30 Things Every 30-Something Should Know About Their Money

30 Things Every 30-Something Should Know About Their Money

imtmphoto / Getty Images/iStockphoto Your 30s are often filled with major financial and personal milestones such as getting married, having kids and buying your first home. This is also a time when you may get aggressive about paying down student loans and other debts. And although retirement seems far away, the choices you make during this decade can affect you when that time rolls around.

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With all of that in mind, here are 30 things every 30-something should know about their money. 1. Get a Clear Picture of Your Finances

“Do a ‘financial 360’ in your 30s, meaning, take a look at your financial picture, your net worth and your retirement accounts, and see where you are so you can plan for your next 10 years and beyond,” said Ramona Ortega, founder and CEO at My Money My Future .

Read: Surprising Ways Gen Z and Millennials Are Worlds Apart Financially 2. Set Up Retirement Accounts If You Don’t Already Have One

“If you don’t have a financial plan, get one, and make sure you at least have a retirement account and a Roth IRA,” Ortega said. 3. Think Carefully About Every Dollar You Spend

“Before spending, realize that every $1 you spend today could be worth $10 in retirement,” said Barbara Friedberg, investing expert and owner of Robo-Advisor Pros . “Consider whether that $200 gadget is worth sacrificing an extra $2,000 in retirement.”

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“Contribute enough to your workplace retirement 401(k) or 403(b) to get the employer match,” Friedberg said. “Even better, contribute the maximum amount allowed by law if you can swing it, and your retirement will be covered.” 5. Buy Life and Disability Insurance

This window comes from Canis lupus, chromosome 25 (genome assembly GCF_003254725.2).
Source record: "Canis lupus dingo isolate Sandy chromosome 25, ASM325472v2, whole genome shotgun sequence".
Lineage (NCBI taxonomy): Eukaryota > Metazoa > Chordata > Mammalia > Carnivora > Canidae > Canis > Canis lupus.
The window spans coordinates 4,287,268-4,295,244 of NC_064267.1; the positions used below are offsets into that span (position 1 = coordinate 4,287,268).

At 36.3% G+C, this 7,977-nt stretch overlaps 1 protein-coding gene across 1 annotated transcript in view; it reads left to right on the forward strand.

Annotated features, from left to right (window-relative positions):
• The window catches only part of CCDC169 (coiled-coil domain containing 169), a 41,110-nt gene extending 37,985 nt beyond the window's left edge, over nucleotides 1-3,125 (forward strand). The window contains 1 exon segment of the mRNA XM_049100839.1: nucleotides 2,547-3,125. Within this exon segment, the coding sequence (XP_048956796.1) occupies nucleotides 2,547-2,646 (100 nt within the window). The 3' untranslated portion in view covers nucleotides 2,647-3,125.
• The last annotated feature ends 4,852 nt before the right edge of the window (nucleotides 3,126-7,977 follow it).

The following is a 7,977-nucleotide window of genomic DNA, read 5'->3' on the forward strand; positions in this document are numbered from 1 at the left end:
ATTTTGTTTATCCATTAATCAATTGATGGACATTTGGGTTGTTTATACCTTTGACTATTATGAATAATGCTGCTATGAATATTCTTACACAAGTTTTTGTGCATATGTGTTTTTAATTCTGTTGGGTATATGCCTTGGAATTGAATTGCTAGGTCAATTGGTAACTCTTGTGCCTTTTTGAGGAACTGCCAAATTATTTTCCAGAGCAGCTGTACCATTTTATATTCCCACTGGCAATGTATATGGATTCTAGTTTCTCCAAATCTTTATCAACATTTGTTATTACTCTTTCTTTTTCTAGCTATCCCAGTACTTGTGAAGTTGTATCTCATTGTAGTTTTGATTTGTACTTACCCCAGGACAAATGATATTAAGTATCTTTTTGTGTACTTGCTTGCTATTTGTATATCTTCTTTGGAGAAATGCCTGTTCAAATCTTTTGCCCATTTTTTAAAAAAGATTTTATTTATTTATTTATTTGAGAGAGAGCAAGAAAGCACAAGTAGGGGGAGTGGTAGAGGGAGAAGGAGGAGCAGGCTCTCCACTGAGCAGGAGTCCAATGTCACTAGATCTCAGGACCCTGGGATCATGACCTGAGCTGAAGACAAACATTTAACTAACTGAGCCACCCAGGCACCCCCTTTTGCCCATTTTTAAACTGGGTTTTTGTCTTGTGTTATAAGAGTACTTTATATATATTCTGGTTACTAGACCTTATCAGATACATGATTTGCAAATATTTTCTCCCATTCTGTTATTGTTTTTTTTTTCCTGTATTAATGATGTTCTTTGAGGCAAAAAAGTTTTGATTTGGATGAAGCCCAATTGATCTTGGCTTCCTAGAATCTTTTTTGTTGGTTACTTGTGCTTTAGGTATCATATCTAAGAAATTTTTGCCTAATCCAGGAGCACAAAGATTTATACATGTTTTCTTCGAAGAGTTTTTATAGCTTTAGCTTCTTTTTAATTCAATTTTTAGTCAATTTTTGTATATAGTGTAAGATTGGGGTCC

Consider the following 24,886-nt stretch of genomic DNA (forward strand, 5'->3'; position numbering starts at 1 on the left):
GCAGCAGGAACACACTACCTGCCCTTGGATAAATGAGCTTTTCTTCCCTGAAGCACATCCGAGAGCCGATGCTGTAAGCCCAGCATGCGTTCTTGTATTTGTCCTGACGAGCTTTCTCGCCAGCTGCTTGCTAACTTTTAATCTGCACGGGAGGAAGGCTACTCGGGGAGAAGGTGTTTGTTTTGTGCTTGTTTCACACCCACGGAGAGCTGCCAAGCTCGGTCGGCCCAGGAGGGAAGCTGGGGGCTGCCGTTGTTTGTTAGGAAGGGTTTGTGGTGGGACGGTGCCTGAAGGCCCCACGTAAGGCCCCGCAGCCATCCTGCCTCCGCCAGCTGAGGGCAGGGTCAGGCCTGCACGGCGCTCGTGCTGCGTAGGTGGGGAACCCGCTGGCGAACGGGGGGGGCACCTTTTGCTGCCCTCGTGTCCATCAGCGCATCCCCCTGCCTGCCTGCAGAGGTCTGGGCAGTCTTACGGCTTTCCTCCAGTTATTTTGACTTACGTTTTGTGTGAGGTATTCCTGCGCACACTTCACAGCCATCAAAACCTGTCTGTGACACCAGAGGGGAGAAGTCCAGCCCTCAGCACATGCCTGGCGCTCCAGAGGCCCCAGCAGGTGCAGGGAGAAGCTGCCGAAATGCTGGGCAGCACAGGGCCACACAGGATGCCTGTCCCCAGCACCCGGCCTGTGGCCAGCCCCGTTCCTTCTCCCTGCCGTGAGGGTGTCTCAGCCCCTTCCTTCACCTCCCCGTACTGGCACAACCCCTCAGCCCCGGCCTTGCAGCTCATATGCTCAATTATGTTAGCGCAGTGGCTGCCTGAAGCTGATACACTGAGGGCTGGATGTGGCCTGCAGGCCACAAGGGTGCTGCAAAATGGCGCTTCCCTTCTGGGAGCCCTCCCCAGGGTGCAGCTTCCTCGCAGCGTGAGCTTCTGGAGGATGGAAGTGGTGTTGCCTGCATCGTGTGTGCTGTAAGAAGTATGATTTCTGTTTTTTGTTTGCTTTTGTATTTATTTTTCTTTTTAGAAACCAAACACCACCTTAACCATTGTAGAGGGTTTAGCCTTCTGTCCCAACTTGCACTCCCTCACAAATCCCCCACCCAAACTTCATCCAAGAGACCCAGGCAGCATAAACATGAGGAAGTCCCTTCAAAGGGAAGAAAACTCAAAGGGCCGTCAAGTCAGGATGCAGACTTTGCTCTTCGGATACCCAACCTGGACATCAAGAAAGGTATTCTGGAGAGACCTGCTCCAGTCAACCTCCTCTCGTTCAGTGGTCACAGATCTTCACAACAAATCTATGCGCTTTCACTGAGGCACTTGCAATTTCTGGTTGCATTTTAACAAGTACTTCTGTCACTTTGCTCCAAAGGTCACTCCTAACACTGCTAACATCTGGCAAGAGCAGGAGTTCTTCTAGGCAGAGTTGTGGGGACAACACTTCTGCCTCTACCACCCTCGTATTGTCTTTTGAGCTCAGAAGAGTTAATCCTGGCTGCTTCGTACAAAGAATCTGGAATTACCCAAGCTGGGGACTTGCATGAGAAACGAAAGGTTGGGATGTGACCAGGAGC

“If you have kids, get inexpensive term life insurance and disability insurance (if not covered at work),” Friedberg said. “This way, your family is covered for the unexpected.”

See: In the Battle for Houses Boomers Are Mercilessly Outbidding Millennials 6. Eliminate Credit Card Debt

“No credit card debt — no exceptions,” Friedberg said. “If you have it, pay it off. If you can’t afford to pay in full, you don’t need it. Debt is the best way to slow up or halt your wealth accumulation.”


Take Control of Your Finances: You work hard for your money. It’s time to make your money work hard for you. Schedule a free call with a Certified Financial Trainer to get started! 7. Buckle Down on Paying Off Student Loan Debt

“People in their 30s should be doing absolutely everything they can to pay down all debt, including student loans,” said Chalmers Brown, former CTO at Due . “Start with unsecured debt, such as credit cards, and keep going until it’s all gone.” 8. Track Your Saving, Spending and Investing

“Use a money app like Stash or Acorns to keep track of your money, and add to your saving and investing funds,” Friedberg said.

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“You’ll never make life-changing money at your day job,” said Steve Chou, founder of the blog My Wife Quit Her Job , a resource for starting your own online store. “By starting a side hustle, you can make money on the side and work towards being your own boss. Plus, you can expense many of your purchases related to your business and save money on taxes.” 10. Invest Now To Be Ready for Retirement
“If you’re scared of investing, start with an S&P 500 index fund,” said Derek Sall, owner of LifeAndMyFinances.com . “It’s diversified and has historically earned 10% each year.” See: Gen X Saw Wealth Increase 50% During COVID — What’s Changed for Those Between Millennial and Boomer? Bob Lotich, certified educator in personal finance and founder of SeedTime.com , recommends setting up an automatic $300 monthly contribution to an S&P 500 index fund.“With an automatic $300/month contribution, you could cross the seven-figure mark in your 60s, assuming a 10% average return,” Lotich said. “But with each passing year as you get closer to retirement, far larger contributions are required to get you to a million-dollar nest egg. For example, if you wait another 10 years to get started (using the same calculations as the example above), you would only […]

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